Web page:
High Blood Pressure (Hypertension)
Blood pressure is a measure of the force of blood pushing against the walls of blood vessels. Normally, blood pressure changes throughout the day, depending on a person’s physical activity and emotional state, such as climbing stairs, walking, or feeling anxious or happy. But when a person is calm, the blood pressure tends to return to normal levels. Most doctors consider blood pressure of 140/90 mmHg to be high. Therefore, one high blood pressure reading measured at the clinic does not provide enough information for a doctor to make a diagnosis. If home blood pressure readings often exceed 140/90, this could be a sign of hypertension that requires medical attention.
Symptoms of Hypertension
The onset of hypertension is characterized by a lack of symptoms, so most people with high blood pressure do not feel any discomfort. Unpleasant symptoms begin to appear within a few years.
- tinnitus due to blood rushing to the head
- headaches, dizziness
- rapid heartbeat
- excessive sweating while feeling chills
- irregular pulse
- episodes of anxiety and irritability
- feeling tired and sleep-deprived
- swelling and numbness in fingers and toes
The symptoms of hypertension are of an intermittent nature that can be relieved by rest. If left untreated, the disease causes serious health problems.
- decreased vision
- memory loss
- kidney disorders
- weakness in arms and legs
- changes in gait
- heart problems
- damaged blood vessels
The higher the blood pressure, the harder the heart must work to maintain normal blood circulation. Hence, untreated hypertension makes the heart walls thin, leading to disruption of blood supply to the heart.
Find Out Your Risk Factors for High Blood Pressure (Hypertension)
Around 60% of adults are at risk of developing hypertension, and half of them have one or more risk factors. This fact significantly increases the likelihood of the disease.
People with a first-degree family history of hypertension (father, mother, grandparents, siblings) are more likely to develop the condition. This risk increases even further with the number of relatives diagnosed with high blood pressure.
Arterial hypertension is more common in men, especially in those aged between 35 and 50. However, postmenopausal women are also at increased risk of high blood pressure.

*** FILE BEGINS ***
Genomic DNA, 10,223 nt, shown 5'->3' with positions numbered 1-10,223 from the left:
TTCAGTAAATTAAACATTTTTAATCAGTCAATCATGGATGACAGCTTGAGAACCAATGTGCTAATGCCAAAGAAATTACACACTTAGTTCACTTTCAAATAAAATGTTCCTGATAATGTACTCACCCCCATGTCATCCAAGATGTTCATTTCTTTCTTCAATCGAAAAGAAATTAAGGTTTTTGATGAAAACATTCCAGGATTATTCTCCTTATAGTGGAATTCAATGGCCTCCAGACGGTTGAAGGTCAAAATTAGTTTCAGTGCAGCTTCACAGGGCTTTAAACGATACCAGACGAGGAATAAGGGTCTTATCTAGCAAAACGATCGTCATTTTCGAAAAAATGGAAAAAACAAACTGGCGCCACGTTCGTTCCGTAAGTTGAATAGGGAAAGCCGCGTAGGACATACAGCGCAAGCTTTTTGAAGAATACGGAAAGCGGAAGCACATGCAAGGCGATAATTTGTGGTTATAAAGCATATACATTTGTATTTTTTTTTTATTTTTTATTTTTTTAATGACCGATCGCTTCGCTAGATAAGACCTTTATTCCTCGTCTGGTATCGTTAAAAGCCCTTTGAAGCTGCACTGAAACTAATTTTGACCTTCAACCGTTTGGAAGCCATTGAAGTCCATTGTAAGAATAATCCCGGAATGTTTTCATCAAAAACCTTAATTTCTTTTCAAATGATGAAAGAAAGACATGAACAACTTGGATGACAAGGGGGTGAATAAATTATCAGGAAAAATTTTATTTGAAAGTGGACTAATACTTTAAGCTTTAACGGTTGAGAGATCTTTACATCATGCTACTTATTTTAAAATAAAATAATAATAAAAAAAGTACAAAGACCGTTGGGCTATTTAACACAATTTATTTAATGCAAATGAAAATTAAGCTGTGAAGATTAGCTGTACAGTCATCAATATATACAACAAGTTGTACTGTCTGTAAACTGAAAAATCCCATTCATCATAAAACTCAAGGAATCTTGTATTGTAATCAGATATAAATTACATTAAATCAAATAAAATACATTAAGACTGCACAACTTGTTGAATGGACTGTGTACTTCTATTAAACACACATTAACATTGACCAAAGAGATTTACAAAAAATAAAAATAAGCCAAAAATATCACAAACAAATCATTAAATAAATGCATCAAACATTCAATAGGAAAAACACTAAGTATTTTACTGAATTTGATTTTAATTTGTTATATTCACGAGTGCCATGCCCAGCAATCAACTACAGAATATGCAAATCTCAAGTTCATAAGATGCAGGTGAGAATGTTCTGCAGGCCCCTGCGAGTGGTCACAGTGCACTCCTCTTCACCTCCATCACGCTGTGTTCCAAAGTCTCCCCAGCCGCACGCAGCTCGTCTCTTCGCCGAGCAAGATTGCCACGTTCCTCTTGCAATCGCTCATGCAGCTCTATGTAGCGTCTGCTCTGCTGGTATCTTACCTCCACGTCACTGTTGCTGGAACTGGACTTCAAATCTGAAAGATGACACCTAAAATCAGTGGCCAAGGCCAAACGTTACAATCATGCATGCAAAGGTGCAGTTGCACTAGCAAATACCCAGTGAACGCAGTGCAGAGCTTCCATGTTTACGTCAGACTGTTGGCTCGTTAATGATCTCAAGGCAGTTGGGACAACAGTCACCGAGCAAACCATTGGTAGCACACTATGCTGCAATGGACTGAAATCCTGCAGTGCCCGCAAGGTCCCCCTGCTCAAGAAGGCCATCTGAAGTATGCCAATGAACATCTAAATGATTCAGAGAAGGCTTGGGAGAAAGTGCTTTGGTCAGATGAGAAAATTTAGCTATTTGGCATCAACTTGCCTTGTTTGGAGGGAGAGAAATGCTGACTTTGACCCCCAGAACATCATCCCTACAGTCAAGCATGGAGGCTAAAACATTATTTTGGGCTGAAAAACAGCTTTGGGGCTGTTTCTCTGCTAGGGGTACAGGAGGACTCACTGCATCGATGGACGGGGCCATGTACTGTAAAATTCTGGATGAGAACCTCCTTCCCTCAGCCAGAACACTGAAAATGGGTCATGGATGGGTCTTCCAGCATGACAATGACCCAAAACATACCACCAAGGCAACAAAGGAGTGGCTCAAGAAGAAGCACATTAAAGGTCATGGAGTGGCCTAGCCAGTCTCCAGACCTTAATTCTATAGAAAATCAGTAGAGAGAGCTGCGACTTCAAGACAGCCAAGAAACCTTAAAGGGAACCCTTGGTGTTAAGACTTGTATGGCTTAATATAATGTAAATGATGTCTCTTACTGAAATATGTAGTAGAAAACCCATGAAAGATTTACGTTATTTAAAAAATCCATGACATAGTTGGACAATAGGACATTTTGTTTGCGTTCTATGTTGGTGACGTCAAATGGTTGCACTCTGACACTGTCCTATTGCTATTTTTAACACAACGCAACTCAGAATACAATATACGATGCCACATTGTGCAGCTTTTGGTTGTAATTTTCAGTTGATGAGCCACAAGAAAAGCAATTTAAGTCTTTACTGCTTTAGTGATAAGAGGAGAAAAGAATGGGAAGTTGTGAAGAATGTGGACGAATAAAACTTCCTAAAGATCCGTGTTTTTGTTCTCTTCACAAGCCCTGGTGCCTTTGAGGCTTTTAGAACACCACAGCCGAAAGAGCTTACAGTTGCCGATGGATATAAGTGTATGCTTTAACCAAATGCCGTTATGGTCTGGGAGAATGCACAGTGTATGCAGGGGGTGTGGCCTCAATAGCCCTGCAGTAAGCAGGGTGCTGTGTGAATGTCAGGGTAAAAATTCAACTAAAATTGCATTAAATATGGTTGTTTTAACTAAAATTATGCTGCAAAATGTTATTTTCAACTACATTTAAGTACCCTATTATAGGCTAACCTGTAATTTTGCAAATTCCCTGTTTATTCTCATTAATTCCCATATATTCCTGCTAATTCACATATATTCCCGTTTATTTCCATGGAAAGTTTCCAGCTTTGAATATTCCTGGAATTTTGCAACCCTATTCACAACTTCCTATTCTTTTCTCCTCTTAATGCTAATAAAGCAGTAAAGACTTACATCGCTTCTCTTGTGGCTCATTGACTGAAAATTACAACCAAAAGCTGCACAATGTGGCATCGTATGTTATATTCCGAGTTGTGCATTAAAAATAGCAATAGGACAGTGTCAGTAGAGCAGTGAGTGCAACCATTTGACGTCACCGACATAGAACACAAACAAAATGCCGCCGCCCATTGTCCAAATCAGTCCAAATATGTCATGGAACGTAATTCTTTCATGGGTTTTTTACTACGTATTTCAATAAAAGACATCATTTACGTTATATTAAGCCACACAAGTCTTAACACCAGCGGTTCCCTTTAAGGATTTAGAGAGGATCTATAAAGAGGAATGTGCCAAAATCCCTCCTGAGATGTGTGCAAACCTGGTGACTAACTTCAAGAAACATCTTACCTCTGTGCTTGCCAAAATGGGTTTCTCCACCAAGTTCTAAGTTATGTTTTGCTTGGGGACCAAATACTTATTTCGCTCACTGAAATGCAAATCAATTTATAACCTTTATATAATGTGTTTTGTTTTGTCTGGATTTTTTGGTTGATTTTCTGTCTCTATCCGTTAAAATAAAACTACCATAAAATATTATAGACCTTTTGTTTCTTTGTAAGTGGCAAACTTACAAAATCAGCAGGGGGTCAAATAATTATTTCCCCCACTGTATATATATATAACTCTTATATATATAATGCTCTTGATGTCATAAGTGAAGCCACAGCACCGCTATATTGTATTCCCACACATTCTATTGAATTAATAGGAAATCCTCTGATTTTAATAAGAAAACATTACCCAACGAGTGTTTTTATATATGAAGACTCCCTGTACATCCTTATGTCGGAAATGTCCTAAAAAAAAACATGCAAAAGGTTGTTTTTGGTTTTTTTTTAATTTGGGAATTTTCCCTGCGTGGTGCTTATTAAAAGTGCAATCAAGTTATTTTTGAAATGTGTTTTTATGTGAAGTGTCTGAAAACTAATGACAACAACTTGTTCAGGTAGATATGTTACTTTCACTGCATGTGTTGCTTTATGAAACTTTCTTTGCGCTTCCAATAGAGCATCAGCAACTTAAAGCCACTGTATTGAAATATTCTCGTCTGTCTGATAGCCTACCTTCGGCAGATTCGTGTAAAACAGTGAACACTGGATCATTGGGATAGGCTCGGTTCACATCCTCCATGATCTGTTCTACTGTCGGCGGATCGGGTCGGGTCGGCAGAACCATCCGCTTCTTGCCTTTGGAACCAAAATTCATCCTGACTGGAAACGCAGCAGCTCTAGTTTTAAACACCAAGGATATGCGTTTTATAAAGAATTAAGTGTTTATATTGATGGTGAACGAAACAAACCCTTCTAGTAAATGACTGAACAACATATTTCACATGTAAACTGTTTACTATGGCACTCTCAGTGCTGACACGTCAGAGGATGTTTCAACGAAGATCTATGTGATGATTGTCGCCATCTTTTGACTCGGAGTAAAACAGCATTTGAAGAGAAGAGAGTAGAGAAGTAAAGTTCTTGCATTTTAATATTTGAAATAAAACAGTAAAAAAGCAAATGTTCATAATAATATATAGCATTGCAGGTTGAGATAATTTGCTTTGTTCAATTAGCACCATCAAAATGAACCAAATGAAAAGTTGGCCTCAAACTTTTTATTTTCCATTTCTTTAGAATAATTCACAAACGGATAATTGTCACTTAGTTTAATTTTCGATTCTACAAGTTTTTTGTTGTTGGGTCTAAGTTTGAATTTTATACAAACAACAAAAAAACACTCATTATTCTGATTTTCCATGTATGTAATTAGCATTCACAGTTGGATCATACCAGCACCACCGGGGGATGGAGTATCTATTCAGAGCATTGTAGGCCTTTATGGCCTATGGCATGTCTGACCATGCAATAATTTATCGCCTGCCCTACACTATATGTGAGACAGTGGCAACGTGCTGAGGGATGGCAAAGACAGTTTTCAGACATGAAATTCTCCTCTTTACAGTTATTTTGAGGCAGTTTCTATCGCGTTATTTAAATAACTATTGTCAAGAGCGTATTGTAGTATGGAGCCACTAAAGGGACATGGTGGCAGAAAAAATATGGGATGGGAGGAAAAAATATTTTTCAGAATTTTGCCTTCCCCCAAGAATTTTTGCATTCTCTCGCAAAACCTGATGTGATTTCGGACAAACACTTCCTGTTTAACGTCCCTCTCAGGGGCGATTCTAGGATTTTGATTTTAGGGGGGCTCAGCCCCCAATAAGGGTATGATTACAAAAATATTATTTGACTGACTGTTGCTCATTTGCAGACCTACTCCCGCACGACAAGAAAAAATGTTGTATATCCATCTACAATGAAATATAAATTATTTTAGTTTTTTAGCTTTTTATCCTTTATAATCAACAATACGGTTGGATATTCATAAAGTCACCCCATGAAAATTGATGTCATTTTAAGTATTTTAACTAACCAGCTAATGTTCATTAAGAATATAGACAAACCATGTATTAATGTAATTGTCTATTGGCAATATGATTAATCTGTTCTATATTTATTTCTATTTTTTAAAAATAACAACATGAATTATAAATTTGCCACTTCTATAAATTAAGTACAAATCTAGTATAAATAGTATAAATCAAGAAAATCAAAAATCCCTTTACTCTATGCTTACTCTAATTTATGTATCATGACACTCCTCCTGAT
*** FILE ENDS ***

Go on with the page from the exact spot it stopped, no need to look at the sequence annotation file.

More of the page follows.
High blood pressure often develops in patients aged 35 and over. Studies have revealed that the older the person, the higher the blood pressure reading.
Stress and Emotional Tension
The stress hormone adrenaline, also known as epinephrine, causes the heart to beat faster, increasing the output of blood. All of these effects result in an increase in blood pressure.
When a person is under chronic stress, a constant cardiac workload wears out the vessels. Eventually, blood pressure becomes chronically high.
Drinking alcohol is one of the main causes of high blood pressure. Heavy drinking on a regular basis increases blood pressure by 5-6 mmHg.
Vascular Diseases and High Blood Cholesterol
High levels of cholesterol cause the hardening of blood vessels and affect the function of the heart. Blood pressure is closely related to the condition of vessels, and therefore one disease can trigger another.
The components of tobacco smoke cause spasms of arteries after entering the bloodstream. Nicotine, along with other substances found in tobacco smoke, damages the walls of blood vessels and disrupts their function.
Eating Too Much Salt
Nowadays, people consume much more sodium than they need. Excess salt intake often leads to spasms of the arteries, and fluid retention in the body, resulting in the development of arterial hypertension.
People who do not do enough physical activity have a 20-50 % greater risk of developing hypertension than those who are sufficiently active. Sedentary behavior has a negative impact on metabolism and cardiovascular endurance. In addition, exercise helps lower stress levels, while physical inactivity contributes to weakening the nervous system and the whole body.
Being overweight can increase the risk of high blood pressure. This is not surprising since obesity is often associated with other factors listed, such as lack of physical activity, and eating foods high in fat and salt. It is estimated that each excess kilogram of body weight increases blood pressure by 2 mmHg.
If you have at least two risk factors, it points to a higher risk of having hypertension. Try to pay special attention to such preventive measures as keeping a blood pressure diary and undergoing annual testing.